Wolfgang's Vault - the online destination for any self-respecting fan of music from the 60s and 70s - has announced it is soon to start offering downloads from Universal Music's catalogue.

Wolfgang's Vault houses the world's most extensive archive of live music recordings and makes them available for free for anyone who cares to register with the site and stream live tracks and complete live concerts. It makes its money through the sale of music memorabilia.

It now looks as though the archive started by California-based music promoter Bill Graham is set for far wider exposure.

On Wednesday, it announced to subscribers: "Wolfgang’s Vault is pleased to announce a major agreement with Universal Music Group. Soon, we expect to make many more recordings by great UMG artists from the Bill Graham, King Biscuit and other catalogues available for download. We will continue to stream for free thousands of recordings from all types of artists."

Bill Graham began promoting music after putting together a benefit gig in 1965 featuring Jefferson Airplane, among other notable artists of the time. He also commissioned now-iconic psychedelic posters to publicise the concerts he put on - these eventually became part of Wolfgang's Vault's archives.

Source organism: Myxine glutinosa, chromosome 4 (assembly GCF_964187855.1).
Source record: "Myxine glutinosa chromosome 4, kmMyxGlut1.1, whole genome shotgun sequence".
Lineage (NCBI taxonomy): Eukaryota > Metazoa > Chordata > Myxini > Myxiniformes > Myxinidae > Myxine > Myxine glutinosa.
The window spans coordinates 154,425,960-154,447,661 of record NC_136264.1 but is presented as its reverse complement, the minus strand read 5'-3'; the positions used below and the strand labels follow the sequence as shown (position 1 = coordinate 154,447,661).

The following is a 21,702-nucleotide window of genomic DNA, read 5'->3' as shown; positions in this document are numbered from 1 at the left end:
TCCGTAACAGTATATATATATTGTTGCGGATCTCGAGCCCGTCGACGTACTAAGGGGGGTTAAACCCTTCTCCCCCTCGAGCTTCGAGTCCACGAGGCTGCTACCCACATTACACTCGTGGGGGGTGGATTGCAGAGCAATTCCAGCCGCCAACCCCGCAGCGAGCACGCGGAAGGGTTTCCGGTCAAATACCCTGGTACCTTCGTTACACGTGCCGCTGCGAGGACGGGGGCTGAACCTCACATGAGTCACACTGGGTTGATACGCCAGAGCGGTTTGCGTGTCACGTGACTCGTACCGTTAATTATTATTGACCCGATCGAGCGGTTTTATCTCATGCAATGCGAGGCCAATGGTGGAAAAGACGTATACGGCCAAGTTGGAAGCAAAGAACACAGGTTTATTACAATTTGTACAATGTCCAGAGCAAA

Graham was also responsible for promoting the likes of Janis Joplin, The Grateful Dead and, in 1985, put on the US part of Live Aid. Wolfgang's Vault became available as an online music streaming service in 2003.

Wolfgang's Vaults streaming music archives include concerts by hundreds of major recording artists from this week's featured artist Van Morrison to Jimi Hendrix, David Bowie, The Who and Cat Stevens.

In 2005 The Wall Street Journal noted called it "the most important collection of rock memorabilia and recordings ever assembled in one business".

This week' announcement of a tie-up with the live music site and Universal BMG means music fans will now be able to enjoy their favourite classic rock and blues songs as they were performed live, in contrast with the studio albums and tracks primarily offered by most music stores such as iTunes.